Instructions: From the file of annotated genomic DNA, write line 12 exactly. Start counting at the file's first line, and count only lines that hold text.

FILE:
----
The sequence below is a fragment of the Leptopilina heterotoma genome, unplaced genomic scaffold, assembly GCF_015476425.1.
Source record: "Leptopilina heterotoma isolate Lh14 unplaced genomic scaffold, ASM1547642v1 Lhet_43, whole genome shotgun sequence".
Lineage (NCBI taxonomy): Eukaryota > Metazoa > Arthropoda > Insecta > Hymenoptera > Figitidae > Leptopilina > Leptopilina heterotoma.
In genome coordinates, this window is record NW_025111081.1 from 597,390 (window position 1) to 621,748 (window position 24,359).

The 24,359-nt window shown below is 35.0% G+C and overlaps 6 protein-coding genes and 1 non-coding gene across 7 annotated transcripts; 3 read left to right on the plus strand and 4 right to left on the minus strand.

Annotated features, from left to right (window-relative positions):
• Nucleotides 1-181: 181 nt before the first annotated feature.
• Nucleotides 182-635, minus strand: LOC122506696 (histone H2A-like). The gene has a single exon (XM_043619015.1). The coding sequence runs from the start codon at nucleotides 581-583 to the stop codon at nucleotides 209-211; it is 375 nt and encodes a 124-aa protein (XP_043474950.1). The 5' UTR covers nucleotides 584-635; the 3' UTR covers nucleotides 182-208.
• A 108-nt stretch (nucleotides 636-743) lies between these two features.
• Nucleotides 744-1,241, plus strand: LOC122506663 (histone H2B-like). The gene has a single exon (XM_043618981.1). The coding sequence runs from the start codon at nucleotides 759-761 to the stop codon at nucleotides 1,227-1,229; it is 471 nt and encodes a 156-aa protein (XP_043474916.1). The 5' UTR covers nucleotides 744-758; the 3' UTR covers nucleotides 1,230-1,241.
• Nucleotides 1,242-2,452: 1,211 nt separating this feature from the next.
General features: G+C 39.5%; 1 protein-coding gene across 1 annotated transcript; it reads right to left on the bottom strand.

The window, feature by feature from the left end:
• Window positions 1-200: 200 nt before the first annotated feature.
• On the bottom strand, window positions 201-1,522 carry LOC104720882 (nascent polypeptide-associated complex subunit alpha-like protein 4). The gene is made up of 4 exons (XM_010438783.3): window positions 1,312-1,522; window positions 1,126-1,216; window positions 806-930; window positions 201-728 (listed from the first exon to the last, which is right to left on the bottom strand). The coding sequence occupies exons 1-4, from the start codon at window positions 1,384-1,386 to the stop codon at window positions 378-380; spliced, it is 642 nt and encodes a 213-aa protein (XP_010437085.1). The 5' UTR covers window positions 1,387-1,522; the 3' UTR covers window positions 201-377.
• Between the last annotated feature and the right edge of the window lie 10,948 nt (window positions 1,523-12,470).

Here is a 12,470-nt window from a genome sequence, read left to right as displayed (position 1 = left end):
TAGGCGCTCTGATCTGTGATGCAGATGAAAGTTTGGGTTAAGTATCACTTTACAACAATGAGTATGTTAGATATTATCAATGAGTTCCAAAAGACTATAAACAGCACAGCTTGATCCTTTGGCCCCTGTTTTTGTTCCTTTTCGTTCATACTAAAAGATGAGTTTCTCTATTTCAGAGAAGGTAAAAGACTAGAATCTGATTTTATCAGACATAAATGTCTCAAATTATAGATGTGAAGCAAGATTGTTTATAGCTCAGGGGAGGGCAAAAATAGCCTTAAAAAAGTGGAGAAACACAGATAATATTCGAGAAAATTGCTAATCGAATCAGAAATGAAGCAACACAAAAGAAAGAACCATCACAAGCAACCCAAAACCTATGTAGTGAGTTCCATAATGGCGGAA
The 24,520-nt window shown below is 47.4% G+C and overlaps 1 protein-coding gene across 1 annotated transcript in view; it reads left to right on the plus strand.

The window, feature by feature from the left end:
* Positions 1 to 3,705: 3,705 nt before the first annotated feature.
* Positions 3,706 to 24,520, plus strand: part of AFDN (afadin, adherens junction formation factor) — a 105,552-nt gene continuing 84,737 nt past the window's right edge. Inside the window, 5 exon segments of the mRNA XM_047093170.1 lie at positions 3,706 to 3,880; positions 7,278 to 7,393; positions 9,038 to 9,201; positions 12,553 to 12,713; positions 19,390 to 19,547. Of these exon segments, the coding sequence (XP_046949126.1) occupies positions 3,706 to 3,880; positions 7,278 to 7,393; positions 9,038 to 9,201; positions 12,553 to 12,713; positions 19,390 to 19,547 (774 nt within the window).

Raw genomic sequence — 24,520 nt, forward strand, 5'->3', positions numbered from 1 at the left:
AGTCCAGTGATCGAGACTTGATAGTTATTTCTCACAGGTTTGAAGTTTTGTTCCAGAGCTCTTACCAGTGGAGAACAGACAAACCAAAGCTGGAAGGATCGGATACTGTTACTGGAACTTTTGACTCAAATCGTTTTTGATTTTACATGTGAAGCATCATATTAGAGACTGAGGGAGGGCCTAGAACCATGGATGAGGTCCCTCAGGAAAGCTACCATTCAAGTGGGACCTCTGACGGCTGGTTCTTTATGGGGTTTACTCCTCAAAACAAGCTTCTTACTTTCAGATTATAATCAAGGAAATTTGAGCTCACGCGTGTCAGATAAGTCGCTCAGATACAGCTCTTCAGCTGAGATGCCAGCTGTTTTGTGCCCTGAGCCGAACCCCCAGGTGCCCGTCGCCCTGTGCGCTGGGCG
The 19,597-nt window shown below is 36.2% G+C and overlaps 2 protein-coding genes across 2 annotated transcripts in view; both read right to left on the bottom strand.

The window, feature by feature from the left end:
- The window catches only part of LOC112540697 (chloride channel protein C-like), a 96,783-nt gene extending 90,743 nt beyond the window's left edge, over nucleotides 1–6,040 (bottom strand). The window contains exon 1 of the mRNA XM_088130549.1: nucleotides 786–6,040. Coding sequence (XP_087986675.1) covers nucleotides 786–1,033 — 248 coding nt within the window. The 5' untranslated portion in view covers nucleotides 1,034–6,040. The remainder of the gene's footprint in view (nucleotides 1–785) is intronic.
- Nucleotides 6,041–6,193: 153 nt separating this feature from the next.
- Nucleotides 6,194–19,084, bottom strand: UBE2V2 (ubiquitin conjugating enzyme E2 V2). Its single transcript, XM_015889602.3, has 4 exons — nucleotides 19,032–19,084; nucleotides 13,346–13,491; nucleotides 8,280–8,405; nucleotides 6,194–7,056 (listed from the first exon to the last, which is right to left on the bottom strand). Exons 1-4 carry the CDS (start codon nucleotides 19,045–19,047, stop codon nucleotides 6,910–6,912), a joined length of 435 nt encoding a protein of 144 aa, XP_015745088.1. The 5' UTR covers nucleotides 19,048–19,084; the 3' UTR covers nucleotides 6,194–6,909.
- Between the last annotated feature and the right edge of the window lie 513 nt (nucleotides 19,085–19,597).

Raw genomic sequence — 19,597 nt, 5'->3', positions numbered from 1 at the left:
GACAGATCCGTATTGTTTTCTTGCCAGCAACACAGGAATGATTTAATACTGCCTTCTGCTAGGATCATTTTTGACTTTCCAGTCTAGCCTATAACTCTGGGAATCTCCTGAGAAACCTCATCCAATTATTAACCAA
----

General features: G+C 39.5%; 1 protein-coding gene across 1 annotated transcript; it reads right to left on the bottom strand.